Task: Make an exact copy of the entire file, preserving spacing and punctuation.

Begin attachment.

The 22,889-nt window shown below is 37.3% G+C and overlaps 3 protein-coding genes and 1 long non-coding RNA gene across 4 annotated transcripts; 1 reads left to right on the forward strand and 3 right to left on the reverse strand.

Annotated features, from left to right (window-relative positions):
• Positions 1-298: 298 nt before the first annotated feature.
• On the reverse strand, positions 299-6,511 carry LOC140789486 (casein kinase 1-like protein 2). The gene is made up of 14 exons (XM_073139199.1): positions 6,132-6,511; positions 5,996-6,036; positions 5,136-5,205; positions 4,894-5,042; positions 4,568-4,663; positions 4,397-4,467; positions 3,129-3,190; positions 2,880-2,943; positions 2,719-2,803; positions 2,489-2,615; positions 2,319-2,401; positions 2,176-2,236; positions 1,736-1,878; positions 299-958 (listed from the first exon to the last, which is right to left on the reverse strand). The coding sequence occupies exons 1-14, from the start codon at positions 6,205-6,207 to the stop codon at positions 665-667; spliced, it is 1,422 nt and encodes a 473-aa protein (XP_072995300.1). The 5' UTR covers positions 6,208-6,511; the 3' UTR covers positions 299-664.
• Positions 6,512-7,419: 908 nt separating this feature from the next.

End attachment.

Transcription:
The 22,889-nt window shown below is 37.3% G+C and overlaps 3 protein-coding genes and 1 long non-coding RNA gene across 4 annotated transcripts; 1 reads left to right on the forward strand and 3 right to left on the reverse strand.

Annotated features, from left to right (window-relative positions):
• Positions 1-298: 298 nt before the first annotated feature.
• On the reverse strand, positions 299-6,511 carry LOC140789486 (casein kinase 1-like protein 2). The gene is made up of 14 exons (XM_073139199.1): positions 6,132-6,511; positions 5,996-6,036; positions 5,136-5,205; positions 4,894-5,042; positions 4,568-4,663; positions 4,397-4,467; positions 3,129-3,190; positions 2,880-2,943; positions 2,719-2,803; positions 2,489-2,615; positions 2,319-2,401; positions 2,176-2,236; positions 1,736-1,878; positions 299-958 (listed from the first exon to the last, which is right to left on the reverse strand). The coding sequence occupies exons 1-14, from the start codon at positions 6,205-6,207 to the stop codon at positions 665-667; spliced, it is 1,422 nt and encodes a 473-aa protein (XP_072995300.1). The 5' UTR covers positions 6,208-6,511; the 3' UTR covers positions 299-664.
• Positions 6,512-7,419: 908 nt separating this feature from the next.